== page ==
Plaintiff argues that the Committee did not conduct a proper investigation of the issues raised in her demand letter, because (1) it was ready to make a tentative determination with respect to the stock plan claims after just two meetings and interviewing just two people, and (2) its decision was predicated upon the Audit Committee's Report without conducting an independent investigation of the Audit Committee's investigation.
With respect to plaintiff's first contention, the Court notes that a "tentative" determination is by definition not final. Indeed, plaintiff has neither suggested that the members of the Committee prejudged the issues before them, nor brought to the Court's attention any evidence to support such a conclusion.
Moreover, plaintiff's characterization of the status of the investigation after two meetings misstates the substance of the investigation to that point. Prior to the October 8, 1980 meeting, the members of the Committee had reviewed the Audit Committee Report as well as minutes of meetings of the Audit Committee and the full McDermott Board relating to that Report. They had also reviewed the second amended complaint and the Court's decision in Stein I. In addition, the two people interviewed at that meeting-the chairman of the Audit Committee and its special counsel-were clearly the two persons with the most pertinent knowledge of the facts relative to the stock plans claims, and both described their involvement in the Audit Committee's investigation in detail. In short, by the end of the second meeting, the Committee members had given substantial consideration to the issues raised by these claims and were prepared to reach a tentative conclusion with respect thereto. Even after doing so, the Committee directed its special counsel to prepare a legal assessment of plaintiff's claims prior to its next meeting on November 3.
With respect to plaintiff's second point, the Court finds that the Committee did not reach its decision in blind reliance on the Audit Committee's Report. Rather, each Committee member thoroughly reviewed that report, and the Committee supplemented this review by interviewing the Audit Committee's chairman and special counsel. The Court believes that the procedure followed by the Committee comported with its responsibility both to conduct a first-hand investigation and to utilize reliable secondary sources where practicable. The Court has reviewed the Audit Committee Report and finds it to be comprehensive. Thus, it would be unreasonable to require the Committee to conduct an investigation of the Audit Committee's already comprehensive investigation, or to re-do the Audit Committee's work. See Abramowitz v. Posner, supra, 513 F. Supp. at 131-33. In short, the Court finds that the Committee conducted a reasonable and thorough investigation of the stock plan claims.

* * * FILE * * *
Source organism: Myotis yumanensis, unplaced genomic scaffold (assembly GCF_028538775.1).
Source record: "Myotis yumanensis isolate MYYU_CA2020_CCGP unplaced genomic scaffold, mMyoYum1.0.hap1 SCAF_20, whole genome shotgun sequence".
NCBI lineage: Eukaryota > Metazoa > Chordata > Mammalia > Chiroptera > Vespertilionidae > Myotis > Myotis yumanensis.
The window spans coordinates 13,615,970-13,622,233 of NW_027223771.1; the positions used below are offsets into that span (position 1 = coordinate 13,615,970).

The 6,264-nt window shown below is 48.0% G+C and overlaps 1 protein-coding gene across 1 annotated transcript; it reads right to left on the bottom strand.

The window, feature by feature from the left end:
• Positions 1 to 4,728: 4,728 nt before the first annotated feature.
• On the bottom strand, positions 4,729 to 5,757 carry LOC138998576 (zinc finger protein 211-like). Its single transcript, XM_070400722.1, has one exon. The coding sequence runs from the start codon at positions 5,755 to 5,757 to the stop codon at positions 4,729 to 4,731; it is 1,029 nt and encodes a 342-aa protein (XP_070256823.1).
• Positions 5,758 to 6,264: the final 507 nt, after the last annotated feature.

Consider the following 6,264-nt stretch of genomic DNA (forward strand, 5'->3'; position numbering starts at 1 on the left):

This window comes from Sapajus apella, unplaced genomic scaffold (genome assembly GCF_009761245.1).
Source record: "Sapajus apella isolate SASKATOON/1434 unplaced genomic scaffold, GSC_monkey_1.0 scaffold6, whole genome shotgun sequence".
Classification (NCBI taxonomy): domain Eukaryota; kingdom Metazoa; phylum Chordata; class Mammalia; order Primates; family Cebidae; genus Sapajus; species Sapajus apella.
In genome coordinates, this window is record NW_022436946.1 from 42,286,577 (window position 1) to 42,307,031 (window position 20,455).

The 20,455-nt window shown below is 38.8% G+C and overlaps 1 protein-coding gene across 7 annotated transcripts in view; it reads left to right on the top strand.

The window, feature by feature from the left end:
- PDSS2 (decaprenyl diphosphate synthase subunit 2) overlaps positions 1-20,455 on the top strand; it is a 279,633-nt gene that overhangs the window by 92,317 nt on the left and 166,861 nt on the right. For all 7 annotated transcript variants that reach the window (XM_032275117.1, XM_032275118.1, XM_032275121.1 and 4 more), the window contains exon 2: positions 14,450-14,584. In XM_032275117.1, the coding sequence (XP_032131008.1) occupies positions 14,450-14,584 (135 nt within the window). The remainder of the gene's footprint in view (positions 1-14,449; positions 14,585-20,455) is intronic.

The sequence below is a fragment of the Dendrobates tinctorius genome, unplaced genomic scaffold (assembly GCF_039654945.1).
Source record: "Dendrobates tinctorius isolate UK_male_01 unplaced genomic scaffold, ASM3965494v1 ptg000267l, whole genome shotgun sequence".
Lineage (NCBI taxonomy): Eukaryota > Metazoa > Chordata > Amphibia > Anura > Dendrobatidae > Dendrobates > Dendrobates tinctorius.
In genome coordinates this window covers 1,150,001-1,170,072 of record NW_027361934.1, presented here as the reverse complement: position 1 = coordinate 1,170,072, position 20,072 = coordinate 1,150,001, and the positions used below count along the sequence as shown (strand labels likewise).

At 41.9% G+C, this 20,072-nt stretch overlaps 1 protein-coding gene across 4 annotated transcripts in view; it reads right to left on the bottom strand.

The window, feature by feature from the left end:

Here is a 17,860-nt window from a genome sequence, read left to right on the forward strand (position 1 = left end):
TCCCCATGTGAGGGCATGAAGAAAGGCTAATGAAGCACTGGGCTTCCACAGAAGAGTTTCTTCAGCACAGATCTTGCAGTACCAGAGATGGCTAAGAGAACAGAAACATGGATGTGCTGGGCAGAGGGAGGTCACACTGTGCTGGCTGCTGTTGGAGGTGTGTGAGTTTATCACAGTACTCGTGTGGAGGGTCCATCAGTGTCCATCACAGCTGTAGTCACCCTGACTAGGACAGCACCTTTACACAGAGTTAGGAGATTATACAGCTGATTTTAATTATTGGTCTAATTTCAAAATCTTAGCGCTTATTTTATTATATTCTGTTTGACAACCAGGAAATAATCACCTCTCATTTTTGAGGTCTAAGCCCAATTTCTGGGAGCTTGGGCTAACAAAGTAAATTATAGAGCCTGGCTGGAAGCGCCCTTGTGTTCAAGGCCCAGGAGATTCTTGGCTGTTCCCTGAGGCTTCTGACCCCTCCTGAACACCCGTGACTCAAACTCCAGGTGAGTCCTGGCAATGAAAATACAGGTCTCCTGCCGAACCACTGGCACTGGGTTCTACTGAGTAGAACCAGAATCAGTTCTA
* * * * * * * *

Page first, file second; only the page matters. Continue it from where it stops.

In addition, the Committee interviewed McDermott's chief financial officer regarding the B&W acquisition and considered special counsel's legal analysis of the acquisition claim. The Court finds that the Committee's focus on the purposes of the merger, the role of the Board and other participants in the tender offer decision-making, the alternative courses of conduct available to McDermott at the time, and the expected and actual operating results following the acquisition, constitutes a reasonable investigation of the acquisition claims.
Finally, plaintiff argues that the Committee's decision to recommend that the Board not institute suit on her claims was not made in good faith, because (1) the Committee's investigation was perfunctory and not thorough, (2) the Committee had reached its determination before completing its ultimately inadequate investigation, and (3) the decision not to compel Bailey, Cunningham, Graves and Richie to surrender the shares they obtained under the stock plans was unsupportable.
The Court's focus in this area is intertwined with its analysis of whether the Committee conducted a reasonable investigation. " "Proof ... that the investigation has been so restricted in scope, so shallow in execution, or otherwise so pro forma or halfhearted as to constitute a pretext or sham ... would raise questions of good faith ....' " Abramowitz v. Posner, supra, 513 F. Supp. at 132 (quoting Auerbach v. Bennett, 47 N.Y.2d 619, 634-35, 393 N.E.2d 994, 1002, 419 N.Y.S.2d 920, 929 (1979)). In light of the discussion and resolution of this issue in the previous section of this Memorandum and Order, the Court rejects plaintiff's first two contentions.